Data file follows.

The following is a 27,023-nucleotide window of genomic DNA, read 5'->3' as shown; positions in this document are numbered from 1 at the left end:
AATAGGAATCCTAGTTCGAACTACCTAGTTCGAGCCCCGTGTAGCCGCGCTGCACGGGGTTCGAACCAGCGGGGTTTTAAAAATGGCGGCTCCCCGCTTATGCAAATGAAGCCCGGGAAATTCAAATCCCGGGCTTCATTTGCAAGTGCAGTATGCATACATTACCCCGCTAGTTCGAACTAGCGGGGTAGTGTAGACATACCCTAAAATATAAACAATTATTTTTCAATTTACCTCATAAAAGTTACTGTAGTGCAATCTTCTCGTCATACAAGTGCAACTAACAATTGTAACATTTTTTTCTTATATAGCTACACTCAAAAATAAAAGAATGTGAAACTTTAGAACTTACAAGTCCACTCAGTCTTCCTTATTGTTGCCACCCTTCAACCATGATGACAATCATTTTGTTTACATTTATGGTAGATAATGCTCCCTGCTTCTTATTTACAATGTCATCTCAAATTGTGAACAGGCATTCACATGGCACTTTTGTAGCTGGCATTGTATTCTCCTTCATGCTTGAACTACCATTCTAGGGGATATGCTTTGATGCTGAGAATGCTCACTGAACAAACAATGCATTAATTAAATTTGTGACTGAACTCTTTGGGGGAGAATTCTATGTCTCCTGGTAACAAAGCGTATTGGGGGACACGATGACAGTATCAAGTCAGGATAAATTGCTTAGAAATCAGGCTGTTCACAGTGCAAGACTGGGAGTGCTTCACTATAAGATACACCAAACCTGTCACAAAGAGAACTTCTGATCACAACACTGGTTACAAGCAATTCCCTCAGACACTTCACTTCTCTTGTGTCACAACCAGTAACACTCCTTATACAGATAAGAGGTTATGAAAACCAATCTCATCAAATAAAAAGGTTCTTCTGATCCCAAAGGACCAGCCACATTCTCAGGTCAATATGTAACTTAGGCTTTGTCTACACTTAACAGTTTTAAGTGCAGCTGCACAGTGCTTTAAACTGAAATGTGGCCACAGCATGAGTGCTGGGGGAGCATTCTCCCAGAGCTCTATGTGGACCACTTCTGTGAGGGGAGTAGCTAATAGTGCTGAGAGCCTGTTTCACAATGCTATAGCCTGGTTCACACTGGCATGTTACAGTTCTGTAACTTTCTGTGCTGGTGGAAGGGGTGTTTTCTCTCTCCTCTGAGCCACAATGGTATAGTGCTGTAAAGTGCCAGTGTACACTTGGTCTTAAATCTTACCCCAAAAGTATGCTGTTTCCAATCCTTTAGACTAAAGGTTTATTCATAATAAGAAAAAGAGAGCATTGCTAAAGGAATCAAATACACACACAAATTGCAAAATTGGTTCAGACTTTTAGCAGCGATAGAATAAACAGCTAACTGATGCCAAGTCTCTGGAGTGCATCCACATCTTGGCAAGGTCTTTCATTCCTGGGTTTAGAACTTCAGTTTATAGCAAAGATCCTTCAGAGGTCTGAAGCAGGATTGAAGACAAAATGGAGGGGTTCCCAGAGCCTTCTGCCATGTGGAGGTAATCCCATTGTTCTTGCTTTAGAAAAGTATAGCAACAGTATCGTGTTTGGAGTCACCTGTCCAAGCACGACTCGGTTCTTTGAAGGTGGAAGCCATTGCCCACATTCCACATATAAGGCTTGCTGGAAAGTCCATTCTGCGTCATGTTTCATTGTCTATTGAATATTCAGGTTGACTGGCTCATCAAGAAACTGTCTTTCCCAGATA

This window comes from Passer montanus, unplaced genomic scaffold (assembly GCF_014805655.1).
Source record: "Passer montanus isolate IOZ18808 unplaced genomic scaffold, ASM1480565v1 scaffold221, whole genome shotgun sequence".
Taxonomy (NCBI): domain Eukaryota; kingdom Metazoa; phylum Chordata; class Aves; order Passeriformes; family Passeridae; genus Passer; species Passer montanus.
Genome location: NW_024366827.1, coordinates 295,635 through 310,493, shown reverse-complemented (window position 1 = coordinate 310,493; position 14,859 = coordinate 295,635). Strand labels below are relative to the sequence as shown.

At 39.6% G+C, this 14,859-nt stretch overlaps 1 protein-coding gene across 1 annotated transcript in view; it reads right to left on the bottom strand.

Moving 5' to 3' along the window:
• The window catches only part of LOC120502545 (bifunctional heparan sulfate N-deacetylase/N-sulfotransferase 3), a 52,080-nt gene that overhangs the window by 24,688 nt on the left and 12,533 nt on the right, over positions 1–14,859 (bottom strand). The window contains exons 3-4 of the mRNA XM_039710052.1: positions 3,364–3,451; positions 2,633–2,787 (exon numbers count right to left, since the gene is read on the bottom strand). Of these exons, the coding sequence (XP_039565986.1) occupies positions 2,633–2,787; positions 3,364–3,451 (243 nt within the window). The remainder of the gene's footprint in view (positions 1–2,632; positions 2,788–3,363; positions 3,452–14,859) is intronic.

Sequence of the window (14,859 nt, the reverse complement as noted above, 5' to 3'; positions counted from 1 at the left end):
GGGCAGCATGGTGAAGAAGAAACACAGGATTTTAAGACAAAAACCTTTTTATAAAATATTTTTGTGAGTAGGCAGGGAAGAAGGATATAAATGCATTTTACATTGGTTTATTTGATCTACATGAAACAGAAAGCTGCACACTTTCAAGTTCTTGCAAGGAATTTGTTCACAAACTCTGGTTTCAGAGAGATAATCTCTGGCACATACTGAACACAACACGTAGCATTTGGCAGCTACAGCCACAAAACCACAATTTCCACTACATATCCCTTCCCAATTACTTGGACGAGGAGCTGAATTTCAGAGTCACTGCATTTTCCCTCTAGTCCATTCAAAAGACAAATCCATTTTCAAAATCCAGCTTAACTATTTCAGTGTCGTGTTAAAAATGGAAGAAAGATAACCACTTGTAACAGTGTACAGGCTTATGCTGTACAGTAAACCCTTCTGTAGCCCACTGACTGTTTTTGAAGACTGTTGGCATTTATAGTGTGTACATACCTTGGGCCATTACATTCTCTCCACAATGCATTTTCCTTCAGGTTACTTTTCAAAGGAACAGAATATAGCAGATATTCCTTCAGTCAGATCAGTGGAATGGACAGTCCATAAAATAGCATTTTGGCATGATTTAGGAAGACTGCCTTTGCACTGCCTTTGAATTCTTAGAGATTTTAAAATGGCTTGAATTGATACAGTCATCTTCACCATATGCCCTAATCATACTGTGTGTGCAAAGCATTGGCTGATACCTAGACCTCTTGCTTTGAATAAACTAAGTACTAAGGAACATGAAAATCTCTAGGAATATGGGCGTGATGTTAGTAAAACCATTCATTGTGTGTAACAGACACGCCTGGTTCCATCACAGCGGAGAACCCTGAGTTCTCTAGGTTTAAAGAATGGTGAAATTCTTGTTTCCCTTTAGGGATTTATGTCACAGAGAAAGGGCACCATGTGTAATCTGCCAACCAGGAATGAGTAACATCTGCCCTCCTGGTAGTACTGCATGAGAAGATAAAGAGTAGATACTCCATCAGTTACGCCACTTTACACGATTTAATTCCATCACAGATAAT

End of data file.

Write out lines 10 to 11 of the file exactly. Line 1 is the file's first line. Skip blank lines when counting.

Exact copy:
Sequence of the window (14,859 nt, the reverse complement as noted above, 5' to 3'; positions counted from 1 at the left end):
GGGCAGCATGGTGAAGAAGAAACACAGGATTTTAAGACAAAAACCTTTTTATAAAATATTTTTGTGAGTAGGCAGGGAAGAAGGATATAAATGCATTTTACATTGGTTTATTTGATCTACATGAAACAGAAAGCTGCACACTTTCAAGTTCTTGCAAGGAATTTGTTCACAAACTCTGGTTTCAGAGAGATAATCTCTGGCACATACTGAACACAACACGTAGCATTTGGCAGCTACAGCCACAAAACCACAATTTCCACTACATATCCCTTCCCAATTACTTGGACGAGGAGCTGAATTTCAGAGTCACTGCATTTTCCCTCTAGTCCATTCAAAAGACAAATCCATTTTCAAAATCCAGCTTAACTATTTCAGTGTCGTGTTAAAAATGGAAGAAAGATAACCACTTGTAACAGTGTACAGGCTTATGCTGTACAGTAAACCCTTCTGTAGCCCACTGACTGTTTTTGAAGACTGTTGGCATTTATAGTGTGTACATACCTTGGGCCATTACATTCTCTCCACAATGCATTTTCCTTCAGGTTACTTTTCAAAGGAACAGAATATAGCAGATATTCCTTCAGTCAGATCAGTGGAATGGACAGTCCATAAAATAGCATTTTGGCATGATTTAGGAAGACTGCCTTTGCACTGCCTTTGAATTCTTAGAGATTTTAAAATGGCTTGAATTGATACAGTCATCTTCACCATATGCCCTAATCATACTGTGTGTGCAAAGCATTGGCTGATACCTAGACCTCTTGCTTTGAATAAACTAAGTACTAAGGAACATGAAAATCTCTAGGAATATGGGCGTGATGTTAGTAAAACCATTCATTGTGTGTAACAGACACGCCTGGTTCCATCACAGCGGAGAACCCTGAGTTCTCTAGGTTTAAAGAATGGTGAAATTCTTGTTTCCCTTTAGGGATTTATGTCACAGAGAAAGGGCACCATGTGTAATCTGCCAACCAGGAATGAGTAACATCTGCCCTCCTGGTAGTACTGCATGAGAAGATAAAGAGTAGATACTCCATCAGTTACGCCACTTTACACGATTTAATTCCATCACAGATAAT